Magnesium‐Dependent Inhibition of Agonist‐Stimulated Phosphoinositide Breakdown in Rat Cortical Slices by Excitatory Amino Acids

Horng‐Mo ‐M Lee, John N. Fain

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14 Citations (Scopus)


The excitatory amino acid agonists kainate, N-methyl-D-aspartate (NMDA), and quisqualate inhibited ligand-stimulated phosphoinositide hydrolysis in rat cortical slices. The NMDA channel blocker MK-801 antagonized the inhibition by NMDA but had no effect on the inhibition due to kainate or quisqualate. The antagonist 6-cyano-7-nitroquinoxaline-2,3-dione blocked the effects of quisqualate and kainate but not the effect of NMDA. These data indicate that activation of the NMDA, α-amino-3-hydroxy-5-methylisoxazole-4-propionic acid, and kainate types of ionotropic receptors has the same effect. In membranes prepared from cortical slices, there was no inhibition of carbachol-stimulated phosphoinositidase C activity by excitatory amino acids, suggesting that excitatory amino acids indirectly affect carbachol-stimulated phosphoinositide hydrolysis. The inhibition by excitatory amino acids of carbachol-stimulated phosphoinositide breakdown was dependent on extracellular Mg2+ and was abolished by procedures that increase intracellular Ca2+. Veratridine inhibition of carbachol-stimulated phosphoinositide hydrolysis was reversed by ouabain but not by other procedures that increase intracellular Ca2+. In contrast to excitatory amino acids, veratridine potentiated carbachol-stimulated phosphoinositide breakdown in the presence of 10 mM extracellular Mg2+. These data suggest that excitatory amino acids inhibit carbachol-stimulated phosphoinositide breakdown in rat cortex by lowering intracellular Ca2+ through a mechanism dependent on extracellular Mg2+.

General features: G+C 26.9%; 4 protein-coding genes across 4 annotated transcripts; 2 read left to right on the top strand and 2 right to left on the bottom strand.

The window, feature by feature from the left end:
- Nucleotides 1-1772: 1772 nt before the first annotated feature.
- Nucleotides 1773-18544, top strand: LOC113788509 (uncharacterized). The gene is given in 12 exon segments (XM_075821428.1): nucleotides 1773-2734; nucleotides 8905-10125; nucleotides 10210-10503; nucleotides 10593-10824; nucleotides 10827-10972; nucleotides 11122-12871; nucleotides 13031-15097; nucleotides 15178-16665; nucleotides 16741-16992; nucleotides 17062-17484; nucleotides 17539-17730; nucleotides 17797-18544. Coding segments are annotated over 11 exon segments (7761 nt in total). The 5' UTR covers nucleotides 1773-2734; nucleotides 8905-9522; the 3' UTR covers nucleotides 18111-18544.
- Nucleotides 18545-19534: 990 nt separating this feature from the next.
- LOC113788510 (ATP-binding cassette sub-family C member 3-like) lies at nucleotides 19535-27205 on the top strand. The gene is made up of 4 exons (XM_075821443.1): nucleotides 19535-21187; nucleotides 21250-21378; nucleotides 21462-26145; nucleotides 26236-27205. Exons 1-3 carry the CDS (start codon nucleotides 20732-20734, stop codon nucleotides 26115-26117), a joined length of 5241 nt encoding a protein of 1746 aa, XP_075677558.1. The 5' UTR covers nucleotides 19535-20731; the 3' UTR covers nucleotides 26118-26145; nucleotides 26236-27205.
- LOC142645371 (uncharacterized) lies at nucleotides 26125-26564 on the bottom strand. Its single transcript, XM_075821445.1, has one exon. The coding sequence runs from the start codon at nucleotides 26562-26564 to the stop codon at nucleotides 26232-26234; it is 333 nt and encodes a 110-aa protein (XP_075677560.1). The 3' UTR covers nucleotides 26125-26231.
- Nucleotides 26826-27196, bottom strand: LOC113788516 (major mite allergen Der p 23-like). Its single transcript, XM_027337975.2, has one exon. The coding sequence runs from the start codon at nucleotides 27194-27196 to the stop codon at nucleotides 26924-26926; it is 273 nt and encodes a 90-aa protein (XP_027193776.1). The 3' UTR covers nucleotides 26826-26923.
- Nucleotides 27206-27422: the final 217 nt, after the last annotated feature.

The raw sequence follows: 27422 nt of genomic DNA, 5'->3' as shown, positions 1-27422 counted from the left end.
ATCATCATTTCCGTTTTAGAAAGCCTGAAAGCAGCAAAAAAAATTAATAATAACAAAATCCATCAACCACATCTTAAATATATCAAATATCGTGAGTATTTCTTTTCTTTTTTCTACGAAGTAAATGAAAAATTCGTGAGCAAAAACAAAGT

Original languageEnglish
Pages (from-to)953-962
Number of pages10
JournalJournal of Neurochemistry
Issue number3
Publication statusPublished - Sept 1992


  • Brain cortical slices
  • Ca influx
  • Excitatory amino acids
  • Inositol phosphates
  • Muscarinic receptors

ASJC Scopus subject areas

  • Biochemistry
  • Cellular and Molecular Neuroscience


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